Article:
Despite having a smaller sensor, the RX100 VI offers a higher resolution of 20 megapixels, compared with 15.8 MP of the GX800. This megapixels advantage comes at the cost of a higher pixel density and a smaller size of the individual pixel (with a pixel pitch of 2.41μm versus 3.77μm for the GX800). However, it should be noted that the RX100 VI is a somewhat more recent model (by 1 year and 4 months) than the GX800, and its sensor might have benefitted from technological advances during this time that partly offset its pixel-size disadvantage. Coming back to sensor resolution, it should be mentioned that the GX800 has no anti-alias filter installed, so that it can capture all the detail its sensor resolves.
The resolution advantage of the Sony RX100 VI implies greater flexibility for cropping images or the possibility to print larger pictures. The maximum print size of the RX100 VI for good quality output (200 dots per inch) amounts to 27.4 x 18.2 inches or 69.5 x 46.3 cm, for very good quality (250 dpi) 21.9 x 14.6 inches or 55.6 x 37.1 cm, and for excellent quality (300 dpi) 18.2 x 12.2 inches or 46.3 x 30.9 cm. The corresponding values for the Panasonic GX800 are 23 x 17.2 inches or 58.3 x 43.8 cm for good quality, 18.4 x 13.8 inches or 46.7 x 35 cm for very good quality, and 15.3 x 11.5 inches or 38.9 x 29.2 cm for excellent quality prints.
The RX100 VI has on-sensor phase detect pixels, which results in fast and reliable autofocus acquisition even during live view operation.
The Panasonic Lumix DMC-GX800 has a native sensitivity range from ISO 200 to ISO 25600, which can be extended to ISO 100-25600. The corresponding ISO settings for the Sony Cyber-shot DSC-RX100 VI are ISO 125 to ISO 12800, with the possibility to increase the ISO range to 80-25600.
For many cameras, data on sensor performance has been reported by DXO Mark. This service determines an overall sensor rating, as well as sub-scores for low-light sensitivity ("DXO Sports"), dynamic range ("DXO Landscape"), and color depth ("DXO Portrait"). The adjacent table reports on the physical sensor characteristics and the outcomes of the DXO sensor quality tests for a sample of comparator-cameras.
|1.||Panasonic GX800||Four Thirds||15.8||4592||3448||4K/30p||23.2||13.3||586||73|
|2.||Sony RX100 VI||1-inch||20.0||5472||3648||4K/30p||22.1||12.3||478||64|
|5.||Panasonic GX80||Four Thirds||15.8||4592||3448||4K/30p||22.9||12.6||662||71|
|6.||Panasonic G7||Four Thirds||15.8||4592||3448||4K/30p||22.8||12.4||904||71|
|7.||Panasonic GF7||Four Thirds||15.8||4592||3448||1080/60p||22.7||12.3||874||70|
|8.||Panasonic GM5||Four Thirds||15.8||4592||3448||1080/60p||22.1||11.7||721||66|
|9.||Panasonic G6||Four Thirds||15.9||4608||3456||1080/60p||21.3||11.5||639||61|
|10.||Panasonic GF6||Four Thirds||15.8||4592||3448||1080/60i||20.7||10.6||622||54|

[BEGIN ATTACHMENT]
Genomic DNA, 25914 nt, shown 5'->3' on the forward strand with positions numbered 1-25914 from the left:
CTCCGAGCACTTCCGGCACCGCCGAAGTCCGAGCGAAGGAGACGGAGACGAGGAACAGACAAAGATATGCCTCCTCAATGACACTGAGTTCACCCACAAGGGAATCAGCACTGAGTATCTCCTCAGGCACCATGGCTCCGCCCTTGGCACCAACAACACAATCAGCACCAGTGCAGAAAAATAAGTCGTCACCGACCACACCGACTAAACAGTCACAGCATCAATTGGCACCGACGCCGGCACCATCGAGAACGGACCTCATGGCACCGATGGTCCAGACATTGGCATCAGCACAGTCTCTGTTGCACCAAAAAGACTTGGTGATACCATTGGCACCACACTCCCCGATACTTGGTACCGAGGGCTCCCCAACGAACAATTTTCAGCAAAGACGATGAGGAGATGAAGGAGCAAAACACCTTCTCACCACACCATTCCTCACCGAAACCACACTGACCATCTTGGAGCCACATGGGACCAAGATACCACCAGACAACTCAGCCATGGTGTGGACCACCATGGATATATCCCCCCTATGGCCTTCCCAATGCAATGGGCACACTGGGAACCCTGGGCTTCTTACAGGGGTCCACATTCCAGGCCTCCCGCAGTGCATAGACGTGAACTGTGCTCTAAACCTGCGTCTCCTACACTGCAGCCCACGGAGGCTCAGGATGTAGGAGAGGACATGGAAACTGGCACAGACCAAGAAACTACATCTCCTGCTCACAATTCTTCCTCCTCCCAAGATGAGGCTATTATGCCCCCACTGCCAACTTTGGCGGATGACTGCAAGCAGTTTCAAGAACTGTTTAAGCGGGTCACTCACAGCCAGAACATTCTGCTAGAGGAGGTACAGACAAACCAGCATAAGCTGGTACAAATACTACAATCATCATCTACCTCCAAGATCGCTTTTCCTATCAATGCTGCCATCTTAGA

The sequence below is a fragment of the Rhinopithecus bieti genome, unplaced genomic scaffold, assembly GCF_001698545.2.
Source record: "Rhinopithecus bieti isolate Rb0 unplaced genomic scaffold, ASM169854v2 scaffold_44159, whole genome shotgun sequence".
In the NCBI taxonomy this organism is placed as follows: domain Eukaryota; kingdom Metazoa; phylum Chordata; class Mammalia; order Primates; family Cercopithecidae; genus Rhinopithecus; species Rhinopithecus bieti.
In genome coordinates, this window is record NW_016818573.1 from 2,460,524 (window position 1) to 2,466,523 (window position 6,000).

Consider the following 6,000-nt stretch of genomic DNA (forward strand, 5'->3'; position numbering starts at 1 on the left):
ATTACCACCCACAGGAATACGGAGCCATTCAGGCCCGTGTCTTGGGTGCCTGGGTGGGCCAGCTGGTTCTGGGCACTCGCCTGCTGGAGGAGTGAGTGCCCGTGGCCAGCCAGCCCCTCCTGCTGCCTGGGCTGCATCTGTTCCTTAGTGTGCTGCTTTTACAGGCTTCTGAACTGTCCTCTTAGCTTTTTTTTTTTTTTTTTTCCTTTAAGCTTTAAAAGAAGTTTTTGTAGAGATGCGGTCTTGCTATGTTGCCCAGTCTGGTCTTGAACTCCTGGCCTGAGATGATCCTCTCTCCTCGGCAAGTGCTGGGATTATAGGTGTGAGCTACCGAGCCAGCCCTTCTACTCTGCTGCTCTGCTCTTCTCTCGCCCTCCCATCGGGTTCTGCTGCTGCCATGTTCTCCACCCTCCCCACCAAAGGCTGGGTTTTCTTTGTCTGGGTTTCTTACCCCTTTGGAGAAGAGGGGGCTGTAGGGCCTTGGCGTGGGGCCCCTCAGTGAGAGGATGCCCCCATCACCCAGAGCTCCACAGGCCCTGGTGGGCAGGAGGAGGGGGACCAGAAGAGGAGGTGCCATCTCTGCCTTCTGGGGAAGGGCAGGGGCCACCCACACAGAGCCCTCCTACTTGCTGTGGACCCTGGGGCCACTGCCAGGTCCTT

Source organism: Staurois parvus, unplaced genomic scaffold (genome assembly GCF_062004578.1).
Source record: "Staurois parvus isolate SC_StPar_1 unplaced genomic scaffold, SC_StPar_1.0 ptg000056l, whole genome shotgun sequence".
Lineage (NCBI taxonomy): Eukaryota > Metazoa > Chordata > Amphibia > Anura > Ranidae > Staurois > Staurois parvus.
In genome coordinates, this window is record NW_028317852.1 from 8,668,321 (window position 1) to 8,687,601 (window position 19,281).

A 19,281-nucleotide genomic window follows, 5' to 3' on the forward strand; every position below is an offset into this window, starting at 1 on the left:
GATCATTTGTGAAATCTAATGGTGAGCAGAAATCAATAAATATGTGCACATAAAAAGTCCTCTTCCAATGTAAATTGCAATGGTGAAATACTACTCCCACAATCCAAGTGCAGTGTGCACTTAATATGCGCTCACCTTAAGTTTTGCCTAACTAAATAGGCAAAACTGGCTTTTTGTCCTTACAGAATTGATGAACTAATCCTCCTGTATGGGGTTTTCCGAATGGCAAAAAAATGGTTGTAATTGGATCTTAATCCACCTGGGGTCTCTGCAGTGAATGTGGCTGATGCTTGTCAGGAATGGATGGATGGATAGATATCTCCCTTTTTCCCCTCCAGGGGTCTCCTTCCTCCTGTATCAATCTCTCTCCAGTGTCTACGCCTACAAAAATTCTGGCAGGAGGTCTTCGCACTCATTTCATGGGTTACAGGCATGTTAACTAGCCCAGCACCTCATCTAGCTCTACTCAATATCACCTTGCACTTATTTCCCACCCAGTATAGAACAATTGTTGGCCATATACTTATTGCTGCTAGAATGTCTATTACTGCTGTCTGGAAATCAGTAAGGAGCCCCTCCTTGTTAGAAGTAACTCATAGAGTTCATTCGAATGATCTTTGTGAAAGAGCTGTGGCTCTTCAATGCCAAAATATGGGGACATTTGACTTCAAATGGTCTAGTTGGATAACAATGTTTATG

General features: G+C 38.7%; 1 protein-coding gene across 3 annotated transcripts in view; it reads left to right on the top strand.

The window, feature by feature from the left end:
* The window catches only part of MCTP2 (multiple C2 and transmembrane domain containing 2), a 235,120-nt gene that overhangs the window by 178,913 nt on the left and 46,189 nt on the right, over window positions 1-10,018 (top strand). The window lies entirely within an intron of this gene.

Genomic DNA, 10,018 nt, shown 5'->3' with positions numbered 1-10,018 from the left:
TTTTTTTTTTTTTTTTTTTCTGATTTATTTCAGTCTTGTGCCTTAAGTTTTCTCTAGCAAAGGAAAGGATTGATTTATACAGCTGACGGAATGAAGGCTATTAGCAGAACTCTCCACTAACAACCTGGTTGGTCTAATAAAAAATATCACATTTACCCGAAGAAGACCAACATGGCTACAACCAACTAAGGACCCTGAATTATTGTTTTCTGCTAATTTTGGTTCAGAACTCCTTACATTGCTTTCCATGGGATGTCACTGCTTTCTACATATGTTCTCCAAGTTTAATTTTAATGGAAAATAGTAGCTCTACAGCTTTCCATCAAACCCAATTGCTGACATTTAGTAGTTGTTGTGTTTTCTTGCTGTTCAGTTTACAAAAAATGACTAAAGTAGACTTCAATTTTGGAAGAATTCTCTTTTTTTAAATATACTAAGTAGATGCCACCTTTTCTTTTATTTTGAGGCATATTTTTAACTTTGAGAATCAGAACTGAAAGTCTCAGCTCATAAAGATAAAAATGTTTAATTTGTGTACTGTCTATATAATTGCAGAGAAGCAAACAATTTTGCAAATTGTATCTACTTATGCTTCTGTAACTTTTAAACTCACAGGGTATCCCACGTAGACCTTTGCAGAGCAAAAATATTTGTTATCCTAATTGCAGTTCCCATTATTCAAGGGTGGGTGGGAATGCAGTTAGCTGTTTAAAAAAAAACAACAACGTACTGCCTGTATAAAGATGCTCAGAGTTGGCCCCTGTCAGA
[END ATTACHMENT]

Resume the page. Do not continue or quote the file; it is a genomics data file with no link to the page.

|11.||Panasonic GM1||Four Thirds||15.8||4592||3448||1080/60i||22.3||11.7||660||66|
|12.||Panasonic GF5||Four Thirds||12.0||4000||3000||1080/60i||21.4||11.6||618||61|
|13.||Sony RX100 VII||1-inch||20.0||5472||3648||4K/30p||21.8||12.4||418||63|
|14.||Sony RX100 V||1-inch||20.0||5472||3648||4K/30p||22.8||12.4||586||70|
|15.||Sony RX100 IV||1-inch||20.0||5472||3648||4K/30p||22.8||12.6||591||70|
|16.||Sony RX100 III||1-inch||20.0||5472||3648||1080/60p||22.4||12.3||495||67|
|17.||Sony RX100 II||1-inch||20.0||5472||3648||1080/60p||22.5||12.4||483||67|
|Note: DXO values in italics represent estimates based on sensor size and age.|
Many modern cameras are not only capable of taking still images, but can also record movies. Both cameras under consideration are equipped with sensors that have a sufficiently high read-out speed for moving images, and both provide the same movie specifications (4K/30p).
Apart from body and sensor, cameras can and do differ across a variety of features. For example, the RX100 VI has an electronic viewfinder (2359k dots), which can be very helpful when shooting in bright sunlight. In contrast, the GX800 relies on live view and the rear LCD for framing. The following table reports on some other key feature differences and similarities of the Panasonic GX800, the Sony RX100 VI, and comparable cameras.
|1.||Panasonic GX800||none||n||3.0 / 1040||tilting||Y||1/500s||10.0/s||Y||n|
|2.||Sony RX100 VI||2359||n||3.0 / 1229||tilting||Y||1/2000s||24.0/s||Y||Y|
|3.||Canon M100||none||n||3.0 / 1040||tilting||Y||1/4000s||6.1/s||Y||n|
|4.||Canon M10||none||n||3.0 / 1040||tilting||Y||1/4000s||4.6/s||Y||n|
|5.||Panasonic GX80||2765||n||3.0 / 1040||tilting||Y||1/4000s||8.0/s||Y||Y|
|6.||Panasonic G7||2360||n||3.0 / 1040||swivel||Y||1/4000s||7.0/s||Y||n|
|7.||Panasonic GF7||none||n||3.0 / 1040||tilting||Y||1/500s||5.8/s||Y||n|
|8.||Panasonic GM5||1166||n||3.0 / 921||fixed||Y||1/500s||5.8/s||n||n|
|9.||Panasonic G6||1440||n||3.0 / 1036||swivel||Y||1/4000s||7.0/s||Y||n|
|10.||Panasonic GF6||none||n||3.0 / 1040||tilting||Y||1/4000s||4.2/s||Y||n|
|11.||Panasonic GM1||none||n||3.0 / 1036||fixed||Y||1/500s||5.0/s||Y||n|
|12.||Panasonic GF5||none||n||3.0 / 920||fixed||Y||1/4000s||4.0/s||Y||n|
|13.||Sony RX100 VII||2359||n||3.0 / 921||tilting||Y||1/2000s||90.0/s||Y||Y|
|14.||Sony RX100 V||2359||n||3.0 / 1229||tilting||n||1/2000s||24.0/s||Y||Y|
|15.||Sony RX100 IV||2359||n||3.0 / 1228||tilting||n||1/2000s||16.0/s||Y||Y|
|16.||Sony RX100 III||1440||n||3.0 / 1229||tilting||n||1/2000s||10.0/s||Y||Y|
|17.||Sony RX100 II||optional||n||3.0 / 1229||tilting||n||1/2000s||10.0/s||Y||Y|
|Notes: *) Information refers to the mechanical shutter, unless the camera only has an electronic one.|
The reported shutter speed information refers to the use of the mechanical shutter. Yet, some cameras only have an electronic shutter, while others have an electronic shutter in addition to a mechanical one. In fact, both cameras under consideration feature an electronic shutter, which makes completely silent shooting possible. However, this mode is less suitable for photographing moving objects (risk of rolling shutter) or shooting under artificial light sources (risk of flickering).